Freaks No More: Rehistoricizing Disabled Circus Artists

Katrina Carter


Disability and circus are often linked through discussion of freak shows, where individuals with diverse impairments were exhibited as “oddities” and “monsters” before being medicalized, institutionalized, and removed from public view. I argue this has left little room for circus historians to consider disabled performers as equal to their non-disabled counterparts, placing today’s disabled circus artists within an unnecessary vacuum rather than connecting them to a forgotten history, rightfully theirs. Here, I reintroduce two disabled artists, Stuart Dare and Jules Keller, who appear to have made significant contributions to the development of hand-balancing—if, despite his own protestations, an established, highly skilled, non-disabled acrobat is to be believed.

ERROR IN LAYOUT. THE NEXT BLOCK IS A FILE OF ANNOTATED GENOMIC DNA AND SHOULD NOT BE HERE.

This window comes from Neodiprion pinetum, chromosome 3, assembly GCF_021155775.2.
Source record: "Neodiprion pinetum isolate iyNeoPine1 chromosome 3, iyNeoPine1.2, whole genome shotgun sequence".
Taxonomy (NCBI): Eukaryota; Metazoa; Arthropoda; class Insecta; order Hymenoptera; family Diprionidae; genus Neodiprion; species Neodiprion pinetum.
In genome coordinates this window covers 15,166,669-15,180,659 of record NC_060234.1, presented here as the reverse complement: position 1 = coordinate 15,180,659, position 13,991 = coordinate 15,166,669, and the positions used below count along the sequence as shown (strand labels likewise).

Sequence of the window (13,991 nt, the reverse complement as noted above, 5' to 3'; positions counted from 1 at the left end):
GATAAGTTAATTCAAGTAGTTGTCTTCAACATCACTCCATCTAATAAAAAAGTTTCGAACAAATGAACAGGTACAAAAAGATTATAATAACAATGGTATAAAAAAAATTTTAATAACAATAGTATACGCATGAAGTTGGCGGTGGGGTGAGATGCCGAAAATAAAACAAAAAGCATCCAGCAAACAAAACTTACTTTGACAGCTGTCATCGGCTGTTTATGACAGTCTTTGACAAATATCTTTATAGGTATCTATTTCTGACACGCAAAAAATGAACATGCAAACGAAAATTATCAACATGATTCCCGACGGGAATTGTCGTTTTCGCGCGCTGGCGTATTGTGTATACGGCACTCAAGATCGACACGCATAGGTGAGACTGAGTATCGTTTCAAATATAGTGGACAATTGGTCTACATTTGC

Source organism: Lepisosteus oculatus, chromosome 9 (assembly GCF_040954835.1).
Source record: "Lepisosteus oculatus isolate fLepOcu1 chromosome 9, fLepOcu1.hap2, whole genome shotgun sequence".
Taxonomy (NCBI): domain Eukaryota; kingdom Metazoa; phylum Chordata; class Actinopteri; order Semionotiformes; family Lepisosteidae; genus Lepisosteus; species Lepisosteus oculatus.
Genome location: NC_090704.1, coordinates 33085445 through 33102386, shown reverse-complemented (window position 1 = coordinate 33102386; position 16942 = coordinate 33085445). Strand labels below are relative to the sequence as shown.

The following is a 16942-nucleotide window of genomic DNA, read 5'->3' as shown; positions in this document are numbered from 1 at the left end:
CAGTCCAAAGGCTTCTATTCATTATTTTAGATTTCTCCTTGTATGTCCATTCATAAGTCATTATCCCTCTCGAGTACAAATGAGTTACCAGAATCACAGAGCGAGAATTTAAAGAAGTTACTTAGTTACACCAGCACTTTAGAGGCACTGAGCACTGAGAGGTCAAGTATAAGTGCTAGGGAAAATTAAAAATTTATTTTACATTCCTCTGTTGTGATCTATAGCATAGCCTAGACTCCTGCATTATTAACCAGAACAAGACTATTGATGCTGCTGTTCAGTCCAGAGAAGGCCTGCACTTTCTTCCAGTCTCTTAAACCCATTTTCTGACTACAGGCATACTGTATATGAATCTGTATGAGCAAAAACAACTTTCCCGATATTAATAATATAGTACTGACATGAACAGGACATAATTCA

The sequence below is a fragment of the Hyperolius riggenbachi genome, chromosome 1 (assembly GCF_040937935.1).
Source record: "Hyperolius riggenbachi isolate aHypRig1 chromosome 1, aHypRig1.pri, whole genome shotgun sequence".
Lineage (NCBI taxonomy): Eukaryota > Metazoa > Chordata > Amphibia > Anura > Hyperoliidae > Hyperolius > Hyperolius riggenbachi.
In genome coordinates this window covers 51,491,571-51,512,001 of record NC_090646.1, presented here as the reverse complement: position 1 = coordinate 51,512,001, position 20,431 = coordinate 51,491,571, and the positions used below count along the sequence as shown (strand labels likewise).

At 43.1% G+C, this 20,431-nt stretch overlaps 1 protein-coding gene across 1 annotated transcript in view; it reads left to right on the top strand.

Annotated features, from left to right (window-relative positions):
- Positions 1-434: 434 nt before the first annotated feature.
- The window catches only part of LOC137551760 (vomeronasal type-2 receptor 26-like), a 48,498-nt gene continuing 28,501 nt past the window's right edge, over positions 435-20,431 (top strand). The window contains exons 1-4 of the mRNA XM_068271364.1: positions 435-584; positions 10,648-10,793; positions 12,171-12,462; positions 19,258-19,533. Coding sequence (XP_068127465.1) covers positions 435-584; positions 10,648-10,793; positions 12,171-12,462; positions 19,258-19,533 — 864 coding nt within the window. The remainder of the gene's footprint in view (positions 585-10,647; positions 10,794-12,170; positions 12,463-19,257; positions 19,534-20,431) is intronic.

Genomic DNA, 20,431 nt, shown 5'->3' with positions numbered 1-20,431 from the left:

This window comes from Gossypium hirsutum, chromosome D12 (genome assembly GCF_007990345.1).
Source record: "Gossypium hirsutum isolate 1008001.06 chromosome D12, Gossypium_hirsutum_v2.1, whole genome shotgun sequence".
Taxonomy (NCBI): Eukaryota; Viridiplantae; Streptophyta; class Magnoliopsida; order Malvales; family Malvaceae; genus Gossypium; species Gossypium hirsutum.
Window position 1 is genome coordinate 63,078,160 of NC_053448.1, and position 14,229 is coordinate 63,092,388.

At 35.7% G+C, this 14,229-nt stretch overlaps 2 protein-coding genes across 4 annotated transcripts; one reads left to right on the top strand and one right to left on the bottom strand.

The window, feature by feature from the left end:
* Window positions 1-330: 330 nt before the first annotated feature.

The forgetting of such artists arguably refuels an “ableist culture” (Leonard J. Davis, 1995, 6), which suggests disabled performers, and indeed people, are secondary in importance to those who are non-disabled. It potentially strengthens the binary positioning of disabled participants as receivers of culture, rather than instigators and contributors to it. Freak shows continue to offer rich historical information about circus and disability, but the disabled circus artists explored here offer an opportunity to re-evaluate that information. Today’s disabled performers are not new to the art form, but are reclaiming that to which they have been part of for centuries.

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Copyright (c) 2018 Katrina Carter

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